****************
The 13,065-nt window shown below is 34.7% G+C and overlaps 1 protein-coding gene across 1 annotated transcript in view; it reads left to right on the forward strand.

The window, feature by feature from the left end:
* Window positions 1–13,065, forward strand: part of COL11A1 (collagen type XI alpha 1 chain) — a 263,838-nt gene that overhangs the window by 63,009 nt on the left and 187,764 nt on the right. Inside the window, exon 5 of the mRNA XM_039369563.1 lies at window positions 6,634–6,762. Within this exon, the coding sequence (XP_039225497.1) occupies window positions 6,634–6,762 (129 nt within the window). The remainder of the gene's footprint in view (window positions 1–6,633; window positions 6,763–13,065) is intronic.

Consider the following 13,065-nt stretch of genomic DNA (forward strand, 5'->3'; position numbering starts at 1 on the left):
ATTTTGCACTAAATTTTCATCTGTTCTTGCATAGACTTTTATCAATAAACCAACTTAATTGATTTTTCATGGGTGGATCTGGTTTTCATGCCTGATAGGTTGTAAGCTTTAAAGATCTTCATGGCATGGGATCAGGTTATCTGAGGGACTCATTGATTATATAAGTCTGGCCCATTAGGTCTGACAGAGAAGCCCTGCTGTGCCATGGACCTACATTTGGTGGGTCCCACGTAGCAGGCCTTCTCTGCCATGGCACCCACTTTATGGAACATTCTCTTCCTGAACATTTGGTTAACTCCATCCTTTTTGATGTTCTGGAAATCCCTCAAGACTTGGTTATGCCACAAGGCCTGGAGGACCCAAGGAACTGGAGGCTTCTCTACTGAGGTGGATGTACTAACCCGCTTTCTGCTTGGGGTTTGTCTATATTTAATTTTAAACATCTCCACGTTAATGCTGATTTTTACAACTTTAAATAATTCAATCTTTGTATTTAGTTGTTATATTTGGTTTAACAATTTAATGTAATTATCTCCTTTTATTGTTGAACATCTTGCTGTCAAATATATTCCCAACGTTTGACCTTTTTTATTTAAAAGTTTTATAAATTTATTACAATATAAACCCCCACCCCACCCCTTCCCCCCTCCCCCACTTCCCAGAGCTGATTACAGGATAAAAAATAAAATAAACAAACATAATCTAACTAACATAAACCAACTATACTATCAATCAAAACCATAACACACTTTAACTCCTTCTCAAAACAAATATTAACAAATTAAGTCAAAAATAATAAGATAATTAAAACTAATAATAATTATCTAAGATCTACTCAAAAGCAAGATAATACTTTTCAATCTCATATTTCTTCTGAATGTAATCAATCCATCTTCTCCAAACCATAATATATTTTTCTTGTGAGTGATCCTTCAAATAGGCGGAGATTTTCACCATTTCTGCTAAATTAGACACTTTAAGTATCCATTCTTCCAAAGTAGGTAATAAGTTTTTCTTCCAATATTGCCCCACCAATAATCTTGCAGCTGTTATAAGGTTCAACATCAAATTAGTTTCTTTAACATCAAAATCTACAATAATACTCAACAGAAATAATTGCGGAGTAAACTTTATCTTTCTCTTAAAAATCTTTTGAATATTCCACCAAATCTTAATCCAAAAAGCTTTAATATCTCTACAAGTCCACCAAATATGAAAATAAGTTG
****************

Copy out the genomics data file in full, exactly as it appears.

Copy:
The 13,065-nt window shown below is 34.7% G+C and overlaps 1 protein-coding gene across 1 annotated transcript in view; it reads left to right on the forward strand.

The window, feature by feature from the left end:
* Window positions 1–13,065, forward strand: part of COL11A1 (collagen type XI alpha 1 chain) — a 263,838-nt gene that overhangs the window by 63,009 nt on the left and 187,764 nt on the right. Inside the window, exon 5 of the mRNA XM_039369563.1 lies at window positions 6,634–6,762. Within this exon, the coding sequence (XP_039225497.1) occupies window positions 6,634–6,762 (129 nt within the window). The remainder of the gene's footprint in view (window positions 1–6,633; window positions 6,763–13,065) is intronic.

Consider the following 13,065-nt stretch of genomic DNA (forward strand, 5'->3'; position numbering starts at 1 on the left):
ATTTTGCACTAAATTTTCATCTGTTCTTGCATAGACTTTTATCAATAAACCAACTTAATTGATTTTTCATGGGTGGATCTGGTTTTCATGCCTGATAGGTTGTAAGCTTTAAAGATCTTCATGGCATGGGATCAGGTTATCTGAGGGACTCATTGATTATATAAGTCTGGCCCATTAGGTCTGACAGAGAAGCCCTGCTGTGCCATGGACCTACATTTGGTGGGTCCCACGTAGCAGGCCTTCTCTGCCATGGCACCCACTTTATGGAACATTCTCTTCCTGAACATTTGGTTAACTCCATCCTTTTTGATGTTCTGGAAATCCCTCAAGACTTGGTTATGCCACAAGGCCTGGAGGACCCAAGGAACTGGAGGCTTCTCTACTGAGGTGGATGTACTAACCCGCTTTCTGCTTGGGGTTTGTCTATATTTAATTTTAAACATCTCCACGTTAATGCTGATTTTTACAACTTTAAATAATTCAATCTTTGTATTTAGTTGTTATATTTGGTTTAACAATTTAATGTAATTATCTCCTTTTATTGTTGAACATCTTGCTGTCAAATATATTCCCAACGTTTGACCTTTTTTATTTAAAAGTTTTATAAATTTATTACAATATAAACCCCCACCCCACCCCTTCCCCCCTCCCCCACTTCCCAGAGCTGATTACAGGATAAAAAATAAAATAAACAAACATAATCTAACTAACATAAACCAACTATACTATCAATCAAAACCATAACACACTTTAACTCCTTCTCAAAACAAATATTAACAAATTAAGTCAAAAATAATAAGATAATTAAAACTAATAATAATTATCTAAGATCTACTCAAAAGCAAGATAATACTTTTCAATCTCATATTTCTTCTGAATGTAATCAATCCATCTTCTCCAAACCATAATATATTTTTCTTGTGAGTGATCCTTCAAATAGGCGGAGATTTTCACCATTTCTGCTAAATTAGACACTTTAAGTATCCATTCTTCCAAAGTAGGTAATAAGTTTTTCTTCCAATATTGCCCCACCAATAATCTTGCAGCTGTTATAAGGTTCAACATCAAATTAGTTTCTTTAACATCAAAATCTACAATAATACTCAACAGAAATAATTGCGGAGTAAACTTTATCTTTCTCTTAAAAATCTTTTGAATATTCCACCAAATCTTAATCCAAAAAGCTTTAATATCTCTACAAGTCCACCAAATATGAAAATAAGTTG